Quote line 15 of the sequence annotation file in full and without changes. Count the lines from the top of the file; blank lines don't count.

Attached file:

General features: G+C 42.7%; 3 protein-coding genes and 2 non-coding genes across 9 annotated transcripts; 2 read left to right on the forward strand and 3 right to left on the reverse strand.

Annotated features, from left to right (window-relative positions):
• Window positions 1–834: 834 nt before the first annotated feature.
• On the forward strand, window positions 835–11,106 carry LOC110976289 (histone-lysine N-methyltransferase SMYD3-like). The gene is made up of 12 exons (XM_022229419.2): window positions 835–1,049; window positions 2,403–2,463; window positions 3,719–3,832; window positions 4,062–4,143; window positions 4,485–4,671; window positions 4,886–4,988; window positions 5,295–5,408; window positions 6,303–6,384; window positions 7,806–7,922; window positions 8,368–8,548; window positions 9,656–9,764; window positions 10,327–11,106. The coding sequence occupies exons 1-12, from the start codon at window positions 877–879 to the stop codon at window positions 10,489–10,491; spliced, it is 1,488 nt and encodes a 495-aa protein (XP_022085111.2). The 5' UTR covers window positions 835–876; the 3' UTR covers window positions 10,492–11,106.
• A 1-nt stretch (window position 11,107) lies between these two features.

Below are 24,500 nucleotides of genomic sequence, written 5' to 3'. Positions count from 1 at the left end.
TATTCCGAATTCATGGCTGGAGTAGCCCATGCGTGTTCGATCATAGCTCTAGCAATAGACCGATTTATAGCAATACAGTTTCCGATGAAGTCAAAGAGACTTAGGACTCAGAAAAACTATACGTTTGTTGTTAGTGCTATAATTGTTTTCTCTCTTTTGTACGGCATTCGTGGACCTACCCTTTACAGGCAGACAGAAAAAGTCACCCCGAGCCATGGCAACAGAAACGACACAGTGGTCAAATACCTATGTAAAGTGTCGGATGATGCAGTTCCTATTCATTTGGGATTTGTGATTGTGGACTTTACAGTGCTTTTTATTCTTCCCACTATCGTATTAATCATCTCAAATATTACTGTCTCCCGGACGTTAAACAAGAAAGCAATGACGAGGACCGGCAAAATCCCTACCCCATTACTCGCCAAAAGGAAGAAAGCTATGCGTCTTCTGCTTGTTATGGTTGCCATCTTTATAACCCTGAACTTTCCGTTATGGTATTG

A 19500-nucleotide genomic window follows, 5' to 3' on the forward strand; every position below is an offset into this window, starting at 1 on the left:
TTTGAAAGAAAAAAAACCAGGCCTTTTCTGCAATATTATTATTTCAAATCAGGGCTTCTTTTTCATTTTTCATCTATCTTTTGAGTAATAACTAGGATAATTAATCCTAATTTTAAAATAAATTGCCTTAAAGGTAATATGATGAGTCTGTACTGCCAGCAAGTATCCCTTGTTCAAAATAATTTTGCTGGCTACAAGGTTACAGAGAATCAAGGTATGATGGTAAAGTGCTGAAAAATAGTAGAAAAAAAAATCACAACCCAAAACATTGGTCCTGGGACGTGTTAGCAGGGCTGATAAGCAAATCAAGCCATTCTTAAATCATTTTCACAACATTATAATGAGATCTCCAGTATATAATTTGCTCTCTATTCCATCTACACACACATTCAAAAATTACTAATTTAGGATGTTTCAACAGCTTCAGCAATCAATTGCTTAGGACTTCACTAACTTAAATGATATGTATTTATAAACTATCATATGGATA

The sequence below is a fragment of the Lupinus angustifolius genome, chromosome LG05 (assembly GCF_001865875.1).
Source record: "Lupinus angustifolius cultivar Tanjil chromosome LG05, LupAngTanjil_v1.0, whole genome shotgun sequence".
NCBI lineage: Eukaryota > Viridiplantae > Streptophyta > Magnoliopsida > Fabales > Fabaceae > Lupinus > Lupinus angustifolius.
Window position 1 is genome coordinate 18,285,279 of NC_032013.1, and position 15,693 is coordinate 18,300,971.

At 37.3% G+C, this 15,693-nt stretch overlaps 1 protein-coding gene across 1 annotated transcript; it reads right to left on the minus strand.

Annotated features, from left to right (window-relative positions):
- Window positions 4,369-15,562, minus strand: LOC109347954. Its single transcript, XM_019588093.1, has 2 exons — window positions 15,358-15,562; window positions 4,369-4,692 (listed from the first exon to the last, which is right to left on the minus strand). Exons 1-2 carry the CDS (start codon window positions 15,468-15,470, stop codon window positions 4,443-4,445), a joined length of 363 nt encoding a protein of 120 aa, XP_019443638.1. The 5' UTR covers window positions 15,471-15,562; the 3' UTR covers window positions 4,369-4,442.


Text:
Annotated features, from left to right (window-relative positions):